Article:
You can also regularly maintain your broccoli plants. Broccoli worms don’t move in suddenly. They infest your broccoli plants over time.
If you check your plants daily and clean your broccoli leaves off, you can prevent broccoli worms from eating your plants.
Rabbits are one of the animals you may find eating the broccoli leaves in your garden. The broccoli plant’s leaves are the most attractive part for rabbits.
You’ll notice a very telling pattern when rabbits eat your broccoli leaves.
Rabbits will nibble your broccoli leaves from the outside. Leaving small, jagged marks around the edges of your broccoli leaves.
Rather than a regular resource in their diet, broccoli leaves are more of a treat to rabbits. Regarding your garden, rabbits won’t destroy your plants in a few days, but over time they can stunt the growth of your broccoli plants and eventually kill them.
Gophers can be a gardener’s least favorite visitor. Gophers will eat pretty much any vegetation that is available to them.
While gophers will eat the leaves of your broccoli plants, you may not notice that they are there at first.
When gophers eat plants, they start at the roots. From there, they will move up and devour the plant’s leaves.
If you have gophers, your broccoli crop is unlikely to survive because they destroy the roots first.
You can notice gophers in small holes around your garden. They burrow underground, typically close to the areas where they are harvesting food.
If you live in an area with deer, then you know that they will eat pretty much anything that you attempt to grow in your garden.
Broccoli leaves are no exception. Deer will typically only eat the leaves, discarding the broccoli flower.
How to Stop Animals From Eating Your Broccoli Leaves
Fencing is your friend when deterring deer and rabbits from eating broccoli plants.
Having raised beds with high enough fences that deer or rabbits cannot get over can help prevent either from getting into your garden.
With rabbits, it is a good idea to have a raised bed so they cannot burrow underneath.
When it comes to gophers, the higher you have your broccoli plants, the better. Raised beds off the ground can help prevent gophers from reaching your broccoli plants.
Gophers burrow beneath. You can deter gophers if your plants are in a raised planter that is not touching the ground soil.
Broccoli: the bane of six-year-old children everywhere that don’t want to finish their dinner before they have dessert.
While your younger self may have made broccoli your enemy, your older self most likely finds it delicious.
If you’re growing broccoli and discover your leaves have suddenly developed raggedy holes, you most likely have an insect problem.
The most common culprit is the cabbage moth. Okay, cabbage butterfly. They love broccoli and will lay hundreds of eggs on the undersides of leaves.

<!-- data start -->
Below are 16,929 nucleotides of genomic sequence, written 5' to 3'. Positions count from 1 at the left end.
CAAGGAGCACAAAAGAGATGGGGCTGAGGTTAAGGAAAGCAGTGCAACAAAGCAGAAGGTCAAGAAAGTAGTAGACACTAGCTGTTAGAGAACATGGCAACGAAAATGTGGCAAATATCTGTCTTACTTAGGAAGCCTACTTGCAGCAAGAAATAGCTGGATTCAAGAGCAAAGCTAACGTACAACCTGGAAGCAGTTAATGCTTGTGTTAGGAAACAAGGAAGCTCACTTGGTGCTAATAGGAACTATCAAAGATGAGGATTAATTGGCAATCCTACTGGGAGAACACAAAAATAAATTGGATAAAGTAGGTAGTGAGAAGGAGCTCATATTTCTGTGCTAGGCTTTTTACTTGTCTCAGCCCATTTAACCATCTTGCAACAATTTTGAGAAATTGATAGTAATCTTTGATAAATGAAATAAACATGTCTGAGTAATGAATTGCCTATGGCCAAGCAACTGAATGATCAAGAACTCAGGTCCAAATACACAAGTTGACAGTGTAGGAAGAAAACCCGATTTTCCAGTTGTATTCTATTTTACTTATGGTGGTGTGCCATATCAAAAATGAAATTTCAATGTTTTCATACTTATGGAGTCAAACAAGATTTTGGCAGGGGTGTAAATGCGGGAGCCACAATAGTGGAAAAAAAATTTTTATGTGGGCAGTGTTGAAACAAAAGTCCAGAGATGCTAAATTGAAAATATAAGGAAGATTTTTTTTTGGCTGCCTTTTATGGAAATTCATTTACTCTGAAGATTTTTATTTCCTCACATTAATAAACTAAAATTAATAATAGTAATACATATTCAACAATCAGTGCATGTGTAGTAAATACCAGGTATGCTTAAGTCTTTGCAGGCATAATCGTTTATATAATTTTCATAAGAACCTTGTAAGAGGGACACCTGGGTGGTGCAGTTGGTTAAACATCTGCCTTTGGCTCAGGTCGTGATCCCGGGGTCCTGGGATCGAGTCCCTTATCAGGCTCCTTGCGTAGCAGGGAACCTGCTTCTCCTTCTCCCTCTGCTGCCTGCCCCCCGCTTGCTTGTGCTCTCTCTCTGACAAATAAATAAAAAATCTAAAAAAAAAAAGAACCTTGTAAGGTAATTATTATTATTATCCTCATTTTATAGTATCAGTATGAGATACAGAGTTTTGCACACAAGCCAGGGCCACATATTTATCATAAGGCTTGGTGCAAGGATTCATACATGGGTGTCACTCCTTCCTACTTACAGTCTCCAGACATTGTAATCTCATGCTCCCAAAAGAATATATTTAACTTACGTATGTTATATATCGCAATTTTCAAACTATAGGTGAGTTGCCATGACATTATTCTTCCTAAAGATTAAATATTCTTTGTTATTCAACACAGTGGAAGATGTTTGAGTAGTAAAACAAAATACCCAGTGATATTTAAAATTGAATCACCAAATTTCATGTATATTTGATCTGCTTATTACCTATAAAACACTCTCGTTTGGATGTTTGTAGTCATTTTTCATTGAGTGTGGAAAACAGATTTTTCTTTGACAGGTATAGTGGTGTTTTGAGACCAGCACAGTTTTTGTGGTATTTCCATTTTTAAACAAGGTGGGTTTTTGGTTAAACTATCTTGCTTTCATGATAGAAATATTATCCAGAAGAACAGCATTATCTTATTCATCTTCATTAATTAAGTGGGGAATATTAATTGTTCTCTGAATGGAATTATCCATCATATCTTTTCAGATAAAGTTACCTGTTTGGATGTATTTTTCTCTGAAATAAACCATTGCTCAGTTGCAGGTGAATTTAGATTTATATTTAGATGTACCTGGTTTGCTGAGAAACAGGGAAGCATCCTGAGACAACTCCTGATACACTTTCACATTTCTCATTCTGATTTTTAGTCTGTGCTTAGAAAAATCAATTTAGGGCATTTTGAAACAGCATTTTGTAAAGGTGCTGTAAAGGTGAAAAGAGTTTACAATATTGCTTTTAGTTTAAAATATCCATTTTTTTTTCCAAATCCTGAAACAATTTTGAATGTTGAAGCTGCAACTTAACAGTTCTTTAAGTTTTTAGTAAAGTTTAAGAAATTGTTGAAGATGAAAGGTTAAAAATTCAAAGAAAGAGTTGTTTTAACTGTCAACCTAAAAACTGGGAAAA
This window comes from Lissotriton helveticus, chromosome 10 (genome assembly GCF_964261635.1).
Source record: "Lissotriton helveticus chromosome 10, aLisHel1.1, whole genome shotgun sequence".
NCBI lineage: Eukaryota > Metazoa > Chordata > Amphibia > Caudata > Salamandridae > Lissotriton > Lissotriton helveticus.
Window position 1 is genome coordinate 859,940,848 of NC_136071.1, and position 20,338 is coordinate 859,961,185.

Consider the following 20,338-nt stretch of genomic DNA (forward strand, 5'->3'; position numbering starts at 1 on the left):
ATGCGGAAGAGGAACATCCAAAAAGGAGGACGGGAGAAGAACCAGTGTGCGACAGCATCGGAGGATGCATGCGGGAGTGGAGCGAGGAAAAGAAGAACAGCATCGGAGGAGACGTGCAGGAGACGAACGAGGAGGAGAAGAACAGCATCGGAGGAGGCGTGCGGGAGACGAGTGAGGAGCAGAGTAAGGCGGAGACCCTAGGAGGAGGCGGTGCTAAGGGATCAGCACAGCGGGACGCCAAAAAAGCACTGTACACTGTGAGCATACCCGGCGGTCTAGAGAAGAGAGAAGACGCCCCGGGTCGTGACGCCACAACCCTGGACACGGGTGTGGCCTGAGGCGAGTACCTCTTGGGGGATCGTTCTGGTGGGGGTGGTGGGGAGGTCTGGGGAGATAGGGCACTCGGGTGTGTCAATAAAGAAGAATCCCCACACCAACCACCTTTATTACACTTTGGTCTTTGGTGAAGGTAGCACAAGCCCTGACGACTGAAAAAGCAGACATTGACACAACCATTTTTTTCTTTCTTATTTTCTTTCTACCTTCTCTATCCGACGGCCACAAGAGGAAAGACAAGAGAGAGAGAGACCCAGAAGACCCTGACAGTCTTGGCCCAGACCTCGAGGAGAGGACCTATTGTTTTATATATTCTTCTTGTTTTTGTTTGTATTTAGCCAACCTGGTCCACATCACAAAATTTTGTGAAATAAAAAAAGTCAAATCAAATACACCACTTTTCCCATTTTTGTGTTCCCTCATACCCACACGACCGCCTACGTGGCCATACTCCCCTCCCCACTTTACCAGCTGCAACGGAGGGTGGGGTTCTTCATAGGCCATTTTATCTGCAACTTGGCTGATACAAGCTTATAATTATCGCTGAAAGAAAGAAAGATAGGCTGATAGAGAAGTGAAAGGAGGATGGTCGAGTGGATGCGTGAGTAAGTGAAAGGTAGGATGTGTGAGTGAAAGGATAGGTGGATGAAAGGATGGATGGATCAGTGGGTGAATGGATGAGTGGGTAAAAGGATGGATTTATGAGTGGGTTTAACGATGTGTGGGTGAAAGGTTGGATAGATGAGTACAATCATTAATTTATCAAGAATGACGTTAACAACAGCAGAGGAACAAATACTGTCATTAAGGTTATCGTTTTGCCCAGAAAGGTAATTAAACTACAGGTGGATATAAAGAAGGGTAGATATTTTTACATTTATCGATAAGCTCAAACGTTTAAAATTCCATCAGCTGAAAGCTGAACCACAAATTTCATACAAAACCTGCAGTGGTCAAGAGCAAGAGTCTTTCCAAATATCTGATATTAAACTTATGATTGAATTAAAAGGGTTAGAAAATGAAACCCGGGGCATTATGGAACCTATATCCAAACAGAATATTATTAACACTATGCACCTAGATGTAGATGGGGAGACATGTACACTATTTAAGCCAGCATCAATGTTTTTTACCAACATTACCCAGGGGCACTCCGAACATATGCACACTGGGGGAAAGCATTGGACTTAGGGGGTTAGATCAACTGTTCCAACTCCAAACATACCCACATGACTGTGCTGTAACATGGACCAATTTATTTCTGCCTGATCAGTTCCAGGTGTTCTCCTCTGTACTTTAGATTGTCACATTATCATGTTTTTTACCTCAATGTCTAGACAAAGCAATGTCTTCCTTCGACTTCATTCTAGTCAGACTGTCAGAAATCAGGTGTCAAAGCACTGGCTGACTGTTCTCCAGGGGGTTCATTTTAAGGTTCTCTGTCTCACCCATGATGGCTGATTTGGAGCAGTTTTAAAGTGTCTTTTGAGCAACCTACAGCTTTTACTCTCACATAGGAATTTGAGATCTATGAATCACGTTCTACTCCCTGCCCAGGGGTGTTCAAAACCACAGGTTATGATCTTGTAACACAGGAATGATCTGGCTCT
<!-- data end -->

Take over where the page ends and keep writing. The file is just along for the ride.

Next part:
Or, you could be suffering from some other common pests like flea beetles or diamondback moths.
Try handpicking, row covers, or an insecticide to eliminate these pests. Using the natural bacteria Bt is an excellent choice.
It’s also more natural and less harmful to beneficial insects and pollinators than a broad-spectrum insecticide.
With these methods, you’ll enjoy delicious broccoli florets all summer and never have to worry about heading out to your garden and finding holes in your leaves again.
Frequently Asked Questions
Can I save my broccoli plants after pests or animals have started eating the leaves?
If you notice something eating your broccoli leaves, the best thing to do is address the problem immediately. Most animals and pests eventually weaken your broccoli plants if you leave them unattended.
Can you consider broccoli that pests or animals have targetted as safe to eat?
If pests or animals have eaten your broccoli leaves, you can still eat them. Just be sure to clean them when you harvest them properly. Keep an eye out for any pests. You can also rinse your broccoli in vinegar to sanitize it.
How to protect broccoli from pests?
To protect broccoli from pests, use laundry baskets made out of mesh. Put them over your broccoli plants. You can also use row covers or simple plastic jugs.
The most common pests attacking your broccoli leaves are:
- Cabbage moths
- Flea beetles
- Diamondback moth
- Broccoli worms
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Daniel has been a plant enthusiast for over 20 years. He owns hundreds of houseplants and prepares for the chili growing seasons yearly with great anticipation. His favorite plants are plant species in the Araceae family, such as Monstera, Philodendron, and Anthurium. He also loves gardening and is growing hot peppers, tomatoes, and many more vegetables.